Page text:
Turning rotors increases brake performance and extends operational life. You need to continually assess the status of your rotors to avert accidents triggered by compromised rotors.
Yes, you can turn and resurface drilled and slotted rotors to boost brake performance. Turning old rotors enables them to generate enough friction for the braking system. However, you cannot reuse the rotors forever. Replace them between every 50,000 and 70,000 miles.
I will go into more detail below.
Getting Started – Can You Turn Drilled and Slotted Rotors?
Yes, you can turn drilled and slotted rotors. However, most people consider the task difficult because it requires precision and expertise to correctly machine drilled and slotted rotors. With precision and enough know-how, you can safely do the job.
Still, the rotor must not be warped, rusted, damaged, or deformed. Otherwise, turning the rotor will be useless. If your rotors are deformed or rusty, seek the help of a professional rotor mechanic. They will assess and renew the rotor if possible.
Ensure you replace or turn the rotors whenever you install new pads. Also, the bed in the rotors properly with the installed brake pads.
The process is straightforward, and the following steps will teach you how to turn the rotors safely.
For the steps below, you’ll need access to a brake lathe.
Step 1. Tune the brake lathe to the lowest setting to avert chatter.
Step 2. Install the rotor on the brake lathe.
Step 3. Start the lathe. Do this in the lower setting to avoid damaging the rotors. The brake lathe will accurately cut the rotors to bed in well with the pads.
Step 4. Fix everything else in appropriate locations. That’s it, the rotors are ready to go.
The Benefits of Turning or Resurfacing Drilled and Slotted Rotors
There are mixed opinions over turning or resurfacing drilled and slotted rotors. So, you may wonder whether or not it is beneficial to turn them. There are plenty of reasons why you should turn or resurface your rotors. Let’s go through some:
1. Improved Performance
Turning drilled and slotted rotors result in higher efficiency. If your rotors are malfunctioning and you have never machined them previously, turning them will boost their performance appreciably.
Old rotors malfunction or cease to function completely because they cannot generate the same amount of heat and friction when compressed by brake pedals. This way, you cannot apply brakes smoothly, and if you keep using such rotors for a long, they will abruptly cease functioning and cause accidents. You don’t want that, so try to resurface or turn your rotors upon noticing issues.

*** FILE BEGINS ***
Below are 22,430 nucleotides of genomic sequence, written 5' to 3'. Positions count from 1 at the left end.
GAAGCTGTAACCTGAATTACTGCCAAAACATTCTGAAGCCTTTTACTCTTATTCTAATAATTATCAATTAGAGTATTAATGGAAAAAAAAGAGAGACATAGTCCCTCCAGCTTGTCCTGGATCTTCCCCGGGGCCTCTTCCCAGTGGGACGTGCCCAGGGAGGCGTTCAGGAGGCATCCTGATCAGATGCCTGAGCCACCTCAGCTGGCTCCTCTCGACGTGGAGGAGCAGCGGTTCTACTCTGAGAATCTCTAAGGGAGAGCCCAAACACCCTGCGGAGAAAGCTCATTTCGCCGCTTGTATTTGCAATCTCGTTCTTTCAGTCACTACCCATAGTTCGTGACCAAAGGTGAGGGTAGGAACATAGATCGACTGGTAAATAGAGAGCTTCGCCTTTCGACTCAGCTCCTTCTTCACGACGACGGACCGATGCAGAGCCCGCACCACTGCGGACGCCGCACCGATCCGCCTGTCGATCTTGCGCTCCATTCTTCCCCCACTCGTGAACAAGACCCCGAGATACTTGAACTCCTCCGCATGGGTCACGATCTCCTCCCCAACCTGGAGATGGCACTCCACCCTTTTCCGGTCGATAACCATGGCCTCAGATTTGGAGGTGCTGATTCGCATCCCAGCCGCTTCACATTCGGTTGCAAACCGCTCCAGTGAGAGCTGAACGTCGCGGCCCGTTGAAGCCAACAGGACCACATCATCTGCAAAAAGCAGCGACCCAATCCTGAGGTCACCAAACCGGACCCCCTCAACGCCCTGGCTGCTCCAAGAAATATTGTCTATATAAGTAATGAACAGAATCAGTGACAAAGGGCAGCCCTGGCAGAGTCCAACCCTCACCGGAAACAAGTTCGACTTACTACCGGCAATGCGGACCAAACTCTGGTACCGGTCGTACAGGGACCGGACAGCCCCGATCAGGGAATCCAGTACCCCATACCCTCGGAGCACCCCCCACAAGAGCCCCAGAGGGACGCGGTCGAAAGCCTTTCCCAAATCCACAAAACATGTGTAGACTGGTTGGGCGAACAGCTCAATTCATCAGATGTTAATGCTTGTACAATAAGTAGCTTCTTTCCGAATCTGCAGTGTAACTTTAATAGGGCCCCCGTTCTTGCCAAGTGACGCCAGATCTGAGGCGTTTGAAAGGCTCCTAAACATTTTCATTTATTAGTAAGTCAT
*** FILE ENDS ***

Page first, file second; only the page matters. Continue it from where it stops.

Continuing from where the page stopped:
Turning them (drilled and slotted rotors) helps them regain their abilities to generate maximum friction. The brakes will work well, and you won’t need to purchase new rotors. You will save yourself purchase and maintenance or installation costs.
2. Longer Operational Life
The first thing to assess when the brakes malfunction or cease to work is the brake system rotors. Compromised rotors, as aforesaid, highly influence the brake’s performance.
You can also consult with an expert to verify the status of your rotors if you aren’t sure where to begin. They will be able to tell you if the rotors are replaceable or not.
Then, you can decide whether or not to turn or resurface your drilled and slotted rotors. Do not machine rotors that are damaged beyond cut-off levels.
Of course, if the rotors are new, you don’t need a replacement. Just tune them to increase their operational life. You can ask your mechanic how long or how many times you should resurface your drilled and slotted rotors to raise their life expectancy.
3. Significant Savings
Maintenance and installation costs will spiral if you replace the rotors every time the brakes malfunction.
Resurfacing or turning drilled and slotted rotors relieves you of the unnecessary costs of buying new rotors for the brake system. Slotted rotors are expensive; frequent swapping invites bankruptcy and makes owning a car uneconomical. Besides, replacing the rotors every time lowers the friction intensity making you spend more money. (1)
In general, it is economical to turn drilled and slotted rotors instead of getting new ones.
How often should I turn or resurface my drilled and slotted rotors?
For optimal performance of the brakes, you should turn the rotors occasionally. How often exactly? In my opinion, do it every time you notice the slightest mishap in the brake system. You can also consider doing it whenever you are doing a car check-up, at a garage, or at home.
How often should I replace my drilled and slotted rotors and brake pads?
Experts recommend replacing your brake pads between 10,000 and 20,000 miles. As for the slotted rotors, get a replacement between every 50,000 and 70,000 miles. In this way, your braking system will be at an optimal level, preventing the risk of them malfunctioning. The abrupt malfunctioning is dangerous and can cause accidents. (2)
Take a look at some of our related articles below.
(1) bankruptcy – https://www.britannica.com/topic/bankruptcy
(2) braking system – https://www.sciencedirect.com/topics/
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